Several notes prior to viewing the table in all its glory are warranted. First, interpretation of the effects will be a product of your own view of the significance of statistical significance. I think it is often mis-applied. In this model, it could be argued that I have the universe of cases at my disposal, hence I’m not trying to ascertain the probability that the effect I’m observing in this sample is the result of random chance. Furthermore, with an N of only 48 (two states are not included in the model; Washington relies heavily on postal voting, while Oregon is exclusively so, rendering waiting lines at polling places an irrelevant concept), only the strongest substantive relationships will be significant. A lack of significance does not equate no relationship, it simply means that the relationship has not been observed with the precision necessary to be arbitrarily comfortable generalizing from our sample to the target population. Second, the measures are not normed to a common metric, meaning size is not relative. Third, as this is state-level data, it is not fine enough to capture precinct-level variations, and I suspect a lot of the vote suppression tactics were conducted at precinct level.

“Significant” relationships are found with state wealth, percentage African-American, and poverty rate (the bi-variate correlation between poverty rate and per capita GDP is low.) The actual estimate for wealth required moving the decimal a few spaces to show a real number, but a rough norming of the measures indicates that it has the second strongest substantive impact on wait times: the wealthier the state is, the shorter the wait. Counter-intuitively, the higher the poverty rate, the shorter the wait as well, and I’m not sure what to make of that. The overall winner, in terms of both significance levels and normed substantive effect is % African-American. For each percentage point increase in a state’s black population, the average wait increased nearly half a minute. This doesn’t seem like a lot, but this measure ranges from 0.8% in Montana to 37.6% in Mississippi, hence the overall range effect is around 18 minutes. Moving on to the measures that did not report significant estimates: there really isn’t anything going on with overall population size, states with larger Latino populations had longer waits, the greater the margin in the election, the shorter the wait, and states under unified Republican control waited nearly two minutes longer when everything else in the model is taken into account. A straight bi-variate analysis is starker: the average waiting time for states under unified Republican control was 13.42 minutes, while 9.13 minutes for those with at least a modicum of Democratic input (and this relationship is significant with a one-way ANOVA).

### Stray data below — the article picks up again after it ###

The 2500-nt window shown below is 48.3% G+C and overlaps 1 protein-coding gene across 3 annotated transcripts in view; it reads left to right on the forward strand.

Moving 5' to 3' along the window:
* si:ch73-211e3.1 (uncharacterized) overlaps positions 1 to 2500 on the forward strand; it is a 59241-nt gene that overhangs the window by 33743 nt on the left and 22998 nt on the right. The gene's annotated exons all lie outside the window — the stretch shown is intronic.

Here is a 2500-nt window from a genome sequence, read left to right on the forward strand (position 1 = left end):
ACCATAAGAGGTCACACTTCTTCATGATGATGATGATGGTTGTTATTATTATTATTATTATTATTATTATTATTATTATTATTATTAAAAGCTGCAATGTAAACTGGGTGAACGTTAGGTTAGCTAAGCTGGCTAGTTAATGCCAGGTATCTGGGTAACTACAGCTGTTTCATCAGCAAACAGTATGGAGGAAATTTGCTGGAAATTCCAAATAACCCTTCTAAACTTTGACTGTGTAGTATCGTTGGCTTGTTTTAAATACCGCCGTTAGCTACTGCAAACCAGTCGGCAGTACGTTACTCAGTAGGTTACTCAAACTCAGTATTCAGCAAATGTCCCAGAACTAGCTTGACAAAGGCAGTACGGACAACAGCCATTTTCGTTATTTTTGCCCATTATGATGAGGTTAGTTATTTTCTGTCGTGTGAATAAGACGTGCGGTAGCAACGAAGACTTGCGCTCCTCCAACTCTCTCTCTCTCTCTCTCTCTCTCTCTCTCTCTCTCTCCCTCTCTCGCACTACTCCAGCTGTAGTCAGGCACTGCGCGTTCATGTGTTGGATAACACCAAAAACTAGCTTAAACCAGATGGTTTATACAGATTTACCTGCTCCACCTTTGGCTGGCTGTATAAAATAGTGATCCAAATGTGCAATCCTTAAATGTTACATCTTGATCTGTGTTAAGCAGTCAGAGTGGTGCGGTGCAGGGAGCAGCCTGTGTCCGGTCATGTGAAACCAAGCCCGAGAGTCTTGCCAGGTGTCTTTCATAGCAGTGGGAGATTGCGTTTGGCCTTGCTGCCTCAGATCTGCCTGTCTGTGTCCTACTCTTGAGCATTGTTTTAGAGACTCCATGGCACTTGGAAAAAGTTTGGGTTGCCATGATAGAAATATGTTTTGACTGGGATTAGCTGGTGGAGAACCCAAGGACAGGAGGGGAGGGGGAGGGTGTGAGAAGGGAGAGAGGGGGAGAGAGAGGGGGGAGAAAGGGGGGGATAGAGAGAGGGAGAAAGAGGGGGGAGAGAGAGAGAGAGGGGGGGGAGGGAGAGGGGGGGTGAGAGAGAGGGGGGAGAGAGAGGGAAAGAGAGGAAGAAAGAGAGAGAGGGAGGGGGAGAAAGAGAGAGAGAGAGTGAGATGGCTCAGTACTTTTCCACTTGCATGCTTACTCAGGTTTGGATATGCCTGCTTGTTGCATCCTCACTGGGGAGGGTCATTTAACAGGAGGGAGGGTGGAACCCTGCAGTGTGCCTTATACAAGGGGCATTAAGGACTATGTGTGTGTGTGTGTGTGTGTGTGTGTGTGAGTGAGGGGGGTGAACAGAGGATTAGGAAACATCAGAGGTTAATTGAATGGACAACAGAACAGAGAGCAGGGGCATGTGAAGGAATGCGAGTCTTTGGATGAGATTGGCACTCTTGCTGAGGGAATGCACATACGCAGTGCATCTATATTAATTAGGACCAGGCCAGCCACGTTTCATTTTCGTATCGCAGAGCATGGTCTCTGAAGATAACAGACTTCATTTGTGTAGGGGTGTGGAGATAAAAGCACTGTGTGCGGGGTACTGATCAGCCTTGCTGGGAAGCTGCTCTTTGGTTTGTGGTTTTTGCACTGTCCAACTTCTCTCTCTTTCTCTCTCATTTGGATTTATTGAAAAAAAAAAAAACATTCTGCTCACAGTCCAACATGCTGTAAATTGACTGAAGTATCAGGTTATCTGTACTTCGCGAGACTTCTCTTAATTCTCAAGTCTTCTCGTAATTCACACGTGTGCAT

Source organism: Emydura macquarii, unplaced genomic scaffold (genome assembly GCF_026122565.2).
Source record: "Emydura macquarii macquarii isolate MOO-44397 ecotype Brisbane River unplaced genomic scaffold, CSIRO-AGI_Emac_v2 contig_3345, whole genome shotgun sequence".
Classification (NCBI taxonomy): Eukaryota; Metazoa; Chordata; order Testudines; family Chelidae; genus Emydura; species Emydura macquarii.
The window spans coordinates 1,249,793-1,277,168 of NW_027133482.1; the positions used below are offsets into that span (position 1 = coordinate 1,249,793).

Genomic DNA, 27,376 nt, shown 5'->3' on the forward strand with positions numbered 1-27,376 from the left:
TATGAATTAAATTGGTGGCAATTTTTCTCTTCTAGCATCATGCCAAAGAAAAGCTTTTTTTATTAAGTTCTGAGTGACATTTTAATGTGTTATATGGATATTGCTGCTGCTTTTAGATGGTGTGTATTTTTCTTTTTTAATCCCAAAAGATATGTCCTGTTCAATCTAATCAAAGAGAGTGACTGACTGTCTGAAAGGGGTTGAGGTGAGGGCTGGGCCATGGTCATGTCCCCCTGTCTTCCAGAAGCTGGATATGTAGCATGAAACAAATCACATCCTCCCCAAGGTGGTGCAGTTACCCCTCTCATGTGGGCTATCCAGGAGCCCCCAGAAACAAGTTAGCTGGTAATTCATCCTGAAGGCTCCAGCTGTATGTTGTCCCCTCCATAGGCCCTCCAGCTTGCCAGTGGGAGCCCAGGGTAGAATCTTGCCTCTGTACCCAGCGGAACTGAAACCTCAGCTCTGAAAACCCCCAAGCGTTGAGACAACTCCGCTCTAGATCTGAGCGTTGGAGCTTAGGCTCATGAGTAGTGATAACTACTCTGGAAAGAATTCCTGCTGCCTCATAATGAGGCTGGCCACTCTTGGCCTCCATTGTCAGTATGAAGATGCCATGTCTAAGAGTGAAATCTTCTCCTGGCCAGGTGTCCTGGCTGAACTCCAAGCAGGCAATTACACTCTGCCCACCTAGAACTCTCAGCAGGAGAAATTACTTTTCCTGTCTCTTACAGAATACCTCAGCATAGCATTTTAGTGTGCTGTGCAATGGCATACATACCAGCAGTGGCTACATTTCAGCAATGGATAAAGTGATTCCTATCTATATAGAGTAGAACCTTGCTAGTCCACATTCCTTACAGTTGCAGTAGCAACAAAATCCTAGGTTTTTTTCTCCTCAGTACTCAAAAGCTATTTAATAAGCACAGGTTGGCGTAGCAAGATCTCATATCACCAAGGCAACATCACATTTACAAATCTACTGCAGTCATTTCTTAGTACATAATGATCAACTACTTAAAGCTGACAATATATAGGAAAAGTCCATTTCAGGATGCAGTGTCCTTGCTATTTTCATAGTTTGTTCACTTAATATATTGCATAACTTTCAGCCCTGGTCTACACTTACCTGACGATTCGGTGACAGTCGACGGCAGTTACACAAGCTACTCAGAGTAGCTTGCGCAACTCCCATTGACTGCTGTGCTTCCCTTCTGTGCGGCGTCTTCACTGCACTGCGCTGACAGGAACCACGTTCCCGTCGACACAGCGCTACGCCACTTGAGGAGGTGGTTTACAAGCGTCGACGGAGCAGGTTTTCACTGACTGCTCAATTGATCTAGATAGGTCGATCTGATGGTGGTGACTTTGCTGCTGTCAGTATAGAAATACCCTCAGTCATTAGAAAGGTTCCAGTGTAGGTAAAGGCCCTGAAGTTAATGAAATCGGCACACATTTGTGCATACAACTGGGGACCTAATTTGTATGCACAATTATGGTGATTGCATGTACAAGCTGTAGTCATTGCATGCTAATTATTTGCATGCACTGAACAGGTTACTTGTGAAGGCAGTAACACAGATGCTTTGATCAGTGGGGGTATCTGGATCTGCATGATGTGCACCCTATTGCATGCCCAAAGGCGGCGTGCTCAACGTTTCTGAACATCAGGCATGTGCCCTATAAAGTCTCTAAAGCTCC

Finally, the overall model fit is only .31: these variables only explain 31% of the variance in waiting times. While some variation is just random, there’s with near certainty several additional unobserved determinants of waiting times.

As I only just slapped all this together, I’m not completely sure what the story is beyond the obvious: your wait time will be shorter in a richer state, but longer in a more heterogeneous state. I think, given the nature of the data and the significance of the bi-variate relationship, we can also be confident that states under unified Republican control had significantly longer lines to vote.

And that’s pretty much exactly the way they like it.